SNPS1301149083 snug sv 2024 semiwiki 400x400 px v2
WP_Term Object
(
    [term_id] => 16126
    [name] => Lithography
    [slug] => lithography
    [term_group] => 0
    [term_taxonomy_id] => 16126
    [taxonomy] => category
    [description] => 
    [parent] => 0
    [count] => 153
    [filter] => raw
    [cat_ID] => 16126
    [category_count] => 153
    [category_description] => 
    [cat_name] => Lithography
    [category_nicename] => lithography
    [category_parent] => 0
)

BEOL Mask Reduction Using Spacer-Defined Vias and Cuts

BEOL Mask Reduction Using Spacer-Defined Vias and Cuts
by Fred Chen on 12-06-2023 at 6:00 am

In recent advanced nodes, via and cut patterning have constituted a larger and larger portion of the overall BEOL mask count. The advent of SALELE [1,2] caused mask count to increase for EUV as well, resulting in costs no longer being competitive with DUV down to 3nm [3]. Further development by TEL [4] has shown the possibility for further mask reduction, which will be considered in this article.

With the BEOL metal pitch approaching 20 nm, several patterning scenarios can be envisaged. The first case would be EUV SALELE (Figure 1, left). This would entail the use of 2 masks for trenches, 2 masks for blocks (cuts), and 2 masks for vias. The factor of two comes from the two etch “colors” (mutual selectivity) needed to help relax overlay requirements. If this were done by DUV (Figure 1, right), the number of block and via masks would have to double to achieve the same pitch per line or track [3]. Two masks can still be used to define (through an LELE (Litho-Etch-Litho-Etch) sequence) a core pattern upon which spacer-based SADP (self-aligned double patterning) is executed [5]. This leads to 10 masks being used for DUV vs. 6 for EUV, to pattern one metal and one via layer. While there are more steps, the cost still favors DUV [3]. Still, we can check if there is any opportunity to reduce the masking steps.

BEOL Mask Reduction Using Spacer Defined Vias and Cuts
Figure 1. (Left) EUV SALELE. (Right) DUV LELE + SADP, followed by 2x LELE blocks and 2x LELE vias.

The number of DUV masks for blocking/cutting can be halved by applying SADP instead of LELE. Figure 2 is an abbreviated sketch of the expected flow.

LELE block with SADP
Figure 2. Replacing LELE block with SADP halves the number of required block masks.

The number of DUV masks for the trench layer (line + block/cut) is now the same as for the EUV case. While we now have extra SADP process sequences that need to be designed, the benefit is that energy consumption for DUV SADP is still ~30% less than that for an EUV single exposure [6], while not being expected to be more expensive [7].

Focusing now on via mask reduction, we can apply the SADP replacement of LELE there as well. With SADP being applied to the trench, via, and block layers successively, the etch selectivity of the materials being processed must be considered very carefully. The resulting process step sequence (Figure 3) becomes much more complicated of course, but the end result would be a halving of the via masks (Figure 4).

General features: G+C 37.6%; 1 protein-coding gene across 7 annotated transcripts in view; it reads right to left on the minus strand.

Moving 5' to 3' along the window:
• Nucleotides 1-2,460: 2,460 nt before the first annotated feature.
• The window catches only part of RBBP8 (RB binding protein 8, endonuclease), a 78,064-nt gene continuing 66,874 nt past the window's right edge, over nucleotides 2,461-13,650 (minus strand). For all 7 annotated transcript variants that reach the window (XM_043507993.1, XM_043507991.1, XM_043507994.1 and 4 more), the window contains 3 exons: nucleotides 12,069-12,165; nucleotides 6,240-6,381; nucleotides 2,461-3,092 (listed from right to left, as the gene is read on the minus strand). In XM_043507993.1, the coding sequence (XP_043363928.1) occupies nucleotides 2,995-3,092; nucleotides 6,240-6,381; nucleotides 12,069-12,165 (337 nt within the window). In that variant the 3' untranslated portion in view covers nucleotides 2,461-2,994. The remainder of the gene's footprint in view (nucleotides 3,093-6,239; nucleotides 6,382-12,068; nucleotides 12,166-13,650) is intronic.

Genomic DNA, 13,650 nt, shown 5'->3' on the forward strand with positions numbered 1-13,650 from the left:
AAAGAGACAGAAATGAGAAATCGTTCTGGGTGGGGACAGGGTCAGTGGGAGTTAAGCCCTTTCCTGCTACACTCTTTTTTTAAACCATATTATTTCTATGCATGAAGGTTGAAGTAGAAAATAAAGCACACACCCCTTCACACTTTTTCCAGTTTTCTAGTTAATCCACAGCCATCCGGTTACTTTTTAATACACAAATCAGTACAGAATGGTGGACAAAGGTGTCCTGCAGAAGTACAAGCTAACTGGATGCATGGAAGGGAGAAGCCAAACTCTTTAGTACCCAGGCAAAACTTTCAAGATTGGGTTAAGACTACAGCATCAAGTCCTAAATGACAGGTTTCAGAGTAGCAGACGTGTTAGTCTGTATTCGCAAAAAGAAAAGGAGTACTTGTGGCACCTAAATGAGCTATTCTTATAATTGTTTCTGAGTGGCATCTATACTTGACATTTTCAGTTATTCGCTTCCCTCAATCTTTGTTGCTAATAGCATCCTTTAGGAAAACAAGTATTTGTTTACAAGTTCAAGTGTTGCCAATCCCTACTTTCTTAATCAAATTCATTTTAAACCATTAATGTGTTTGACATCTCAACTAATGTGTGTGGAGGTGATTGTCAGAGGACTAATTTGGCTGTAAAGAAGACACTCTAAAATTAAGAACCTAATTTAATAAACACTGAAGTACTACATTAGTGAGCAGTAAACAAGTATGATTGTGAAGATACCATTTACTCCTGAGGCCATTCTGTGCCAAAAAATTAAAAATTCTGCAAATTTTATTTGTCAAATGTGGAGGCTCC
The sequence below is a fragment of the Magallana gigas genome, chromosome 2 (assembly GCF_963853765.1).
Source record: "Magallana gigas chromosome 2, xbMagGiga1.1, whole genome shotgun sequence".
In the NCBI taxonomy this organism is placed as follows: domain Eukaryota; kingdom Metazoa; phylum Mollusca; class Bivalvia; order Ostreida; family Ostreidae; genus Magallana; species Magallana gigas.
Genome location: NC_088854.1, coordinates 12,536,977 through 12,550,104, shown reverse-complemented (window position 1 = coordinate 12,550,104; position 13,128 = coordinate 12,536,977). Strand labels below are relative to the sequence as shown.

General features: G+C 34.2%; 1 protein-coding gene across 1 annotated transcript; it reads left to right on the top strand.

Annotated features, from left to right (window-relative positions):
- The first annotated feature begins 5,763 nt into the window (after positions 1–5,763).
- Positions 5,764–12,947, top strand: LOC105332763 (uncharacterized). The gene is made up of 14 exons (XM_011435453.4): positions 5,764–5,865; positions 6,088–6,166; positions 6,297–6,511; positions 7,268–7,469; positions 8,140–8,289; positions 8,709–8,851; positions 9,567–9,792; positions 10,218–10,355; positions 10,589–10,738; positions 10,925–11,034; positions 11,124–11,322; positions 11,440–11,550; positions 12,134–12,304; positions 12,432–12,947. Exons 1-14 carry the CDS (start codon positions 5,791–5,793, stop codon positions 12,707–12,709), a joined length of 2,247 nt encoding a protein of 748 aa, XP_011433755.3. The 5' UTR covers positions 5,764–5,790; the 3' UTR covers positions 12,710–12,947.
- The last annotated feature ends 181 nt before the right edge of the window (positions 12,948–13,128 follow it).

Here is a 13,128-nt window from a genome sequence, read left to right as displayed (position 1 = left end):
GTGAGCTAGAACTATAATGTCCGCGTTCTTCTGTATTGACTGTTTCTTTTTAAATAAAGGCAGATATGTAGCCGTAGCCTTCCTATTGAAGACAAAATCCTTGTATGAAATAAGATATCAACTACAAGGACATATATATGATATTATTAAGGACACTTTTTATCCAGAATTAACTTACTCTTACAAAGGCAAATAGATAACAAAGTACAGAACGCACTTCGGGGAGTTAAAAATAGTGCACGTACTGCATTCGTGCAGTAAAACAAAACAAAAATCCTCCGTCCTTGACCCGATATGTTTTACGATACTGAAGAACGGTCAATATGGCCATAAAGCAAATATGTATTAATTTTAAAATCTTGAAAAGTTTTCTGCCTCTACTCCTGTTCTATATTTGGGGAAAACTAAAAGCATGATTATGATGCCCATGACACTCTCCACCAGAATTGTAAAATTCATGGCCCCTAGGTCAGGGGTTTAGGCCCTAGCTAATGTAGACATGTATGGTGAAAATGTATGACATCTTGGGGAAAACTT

block LELE with SADP
Figure 3. Example of a process step sequence expected for full replacement of via and block LELE with SADP [8-17].
LELE via with SADP
Figure 4. Replacing LELE via with SADP halves the number of required via masks.

Thus, the mask reduction is carried to its extreme, by greatly increasing the etch complexity. Yet, even without going so far, having extra DUV masks should not be prohibitive in any way.

References

[1] R. Venkatesan et al., Proc. SPIE 12292, 1229202 (2022).

[2] Y. Drissi et al., Proc. SPIE 10962, 109620V (2019).

[3] F. Chen, https://www.linkedin.com/pulse/extension-duv-multipatterning-toward-3nm-frederick-chen

[4] A. J. deVilliers, US9240329; H. Kang, A. J. deVilliers, US10115726.

[5] S. Sakhare et al., Proc. SPIE 9427, 94270O (2015).

[6] L-A. Ragnarsson et al., “The Environmental Impact of CMOS Logic Technologies,” 2022 EDTM.

[7] L. Liebmann et al., Proc. SPIE 9427, 942702 (2015).

[8] Y. Zhang et al., JVST A14, 2127 (1996).

[9] A. Sankaran and M. Kushner, JAP 97, 023307 (2005).

[10] S. A. Vitale et al., JVST B 27, 2472 (2009).

[11] B. S. Kwon et al., J. Electrochem. Soc. 157, D135 (2010).

[12] J. S. Kim et al., JVST A28, 65 (2010).

[13] F. Weilnboeck et al., JVST B 30, 041811 (2012).

[14] S. Dhungana et al., JVST A34, 061302 (2016).

[15] D. Radisic et al., Proc. SPIE 10963, 109630P (2019).

[16] K-C. Chien and C-H. Chang, JVST B 40, 062802 (2022).

[17] N. Miyoshi et al., JVST A 40, 032601 (2022).

This article first appeared in LinkedIn Pulse: BEOL Mask Reduction Using Spacer-Defined Vias and Cuts

Also Read:

Predicting Stochastic Defectivity from Intel’s EUV Resist Electron Scattering Model

The Significance of Point Spread Functions with Stochastic Behavior in Electron-Beam Lithography

Extension of DUV Multipatterning Toward 3nm

Share this post via:

Comments

One Reply to “BEOL Mask Reduction Using Spacer-Defined Vias and Cuts”

You must register or log in to view/post comments.